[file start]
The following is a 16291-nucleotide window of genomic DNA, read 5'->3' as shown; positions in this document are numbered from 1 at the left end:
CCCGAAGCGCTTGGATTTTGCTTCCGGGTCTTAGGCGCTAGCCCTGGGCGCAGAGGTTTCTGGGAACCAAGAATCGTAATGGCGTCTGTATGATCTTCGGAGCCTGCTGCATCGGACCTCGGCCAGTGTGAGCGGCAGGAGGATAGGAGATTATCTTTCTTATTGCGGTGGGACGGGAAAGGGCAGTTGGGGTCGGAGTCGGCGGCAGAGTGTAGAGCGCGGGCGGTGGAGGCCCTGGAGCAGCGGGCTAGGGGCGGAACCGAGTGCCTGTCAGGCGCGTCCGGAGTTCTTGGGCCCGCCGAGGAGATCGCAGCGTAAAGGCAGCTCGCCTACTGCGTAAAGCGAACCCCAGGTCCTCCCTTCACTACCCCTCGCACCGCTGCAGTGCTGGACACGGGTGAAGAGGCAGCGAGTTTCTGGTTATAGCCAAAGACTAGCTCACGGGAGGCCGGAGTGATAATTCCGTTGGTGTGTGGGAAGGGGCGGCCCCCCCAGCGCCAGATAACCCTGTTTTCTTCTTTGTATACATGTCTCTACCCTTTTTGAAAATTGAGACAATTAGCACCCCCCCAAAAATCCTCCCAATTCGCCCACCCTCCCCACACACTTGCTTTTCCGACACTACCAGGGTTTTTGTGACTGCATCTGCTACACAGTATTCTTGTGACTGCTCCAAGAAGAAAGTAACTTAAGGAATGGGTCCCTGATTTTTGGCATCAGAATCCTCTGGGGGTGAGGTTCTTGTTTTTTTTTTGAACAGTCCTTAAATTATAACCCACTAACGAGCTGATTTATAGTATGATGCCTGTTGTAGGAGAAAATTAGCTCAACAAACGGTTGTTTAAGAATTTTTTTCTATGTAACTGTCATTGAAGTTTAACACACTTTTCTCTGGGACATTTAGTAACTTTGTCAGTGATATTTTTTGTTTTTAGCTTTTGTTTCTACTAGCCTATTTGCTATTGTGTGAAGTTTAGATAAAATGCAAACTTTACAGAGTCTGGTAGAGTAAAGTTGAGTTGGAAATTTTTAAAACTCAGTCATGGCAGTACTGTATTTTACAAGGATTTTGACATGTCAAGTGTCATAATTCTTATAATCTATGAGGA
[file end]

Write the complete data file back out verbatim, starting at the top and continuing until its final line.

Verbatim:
The following is a 16291-nucleotide window of genomic DNA, read 5'->3' as shown; positions in this document are numbered from 1 at the left end:
CCCGAAGCGCTTGGATTTTGCTTCCGGGTCTTAGGCGCTAGCCCTGGGCGCAGAGGTTTCTGGGAACCAAGAATCGTAATGGCGTCTGTATGATCTTCGGAGCCTGCTGCATCGGACCTCGGCCAGTGTGAGCGGCAGGAGGATAGGAGATTATCTTTCTTATTGCGGTGGGACGGGAAAGGGCAGTTGGGGTCGGAGTCGGCGGCAGAGTGTAGAGCGCGGGCGGTGGAGGCCCTGGAGCAGCGGGCTAGGGGCGGAACCGAGTGCCTGTCAGGCGCGTCCGGAGTTCTTGGGCCCGCCGAGGAGATCGCAGCGTAAAGGCAGCTCGCCTACTGCGTAAAGCGAACCCCAGGTCCTCCCTTCACTACCCCTCGCACCGCTGCAGTGCTGGACACGGGTGAAGAGGCAGCGAGTTTCTGGTTATAGCCAAAGACTAGCTCACGGGAGGCCGGAGTGATAATTCCGTTGGTGTGTGGGAAGGGGCGGCCCCCCCAGCGCCAGATAACCCTGTTTTCTTCTTTGTATACATGTCTCTACCCTTTTTGAAAATTGAGACAATTAGCACCCCCCCAAAAATCCTCCCAATTCGCCCACCCTCCCCACACACTTGCTTTTCCGACACTACCAGGGTTTTTGTGACTGCATCTGCTACACAGTATTCTTGTGACTGCTCCAAGAAGAAAGTAACTTAAGGAATGGGTCCCTGATTTTTGGCATCAGAATCCTCTGGGGGTGAGGTTCTTGTTTTTTTTTTGAACAGTCCTTAAATTATAACCCACTAACGAGCTGATTTATAGTATGATGCCTGTTGTAGGAGAAAATTAGCTCAACAAACGGTTGTTTAAGAATTTTTTTCTATGTAACTGTCATTGAAGTTTAACACACTTTTCTCTGGGACATTTAGTAACTTTGTCAGTGATATTTTTTGTTTTTAGCTTTTGTTTCTACTAGCCTATTTGCTATTGTGTGAAGTTTAGATAAAATGCAAACTTTACAGAGTCTGGTAGAGTAAAGTTGAGTTGGAAATTTTTAAAACTCAGTCATGGCAGTACTGTATTTTACAAGGATTTTGACATGTCAAGTGTCATAATTCTTATAATCTATGAGGA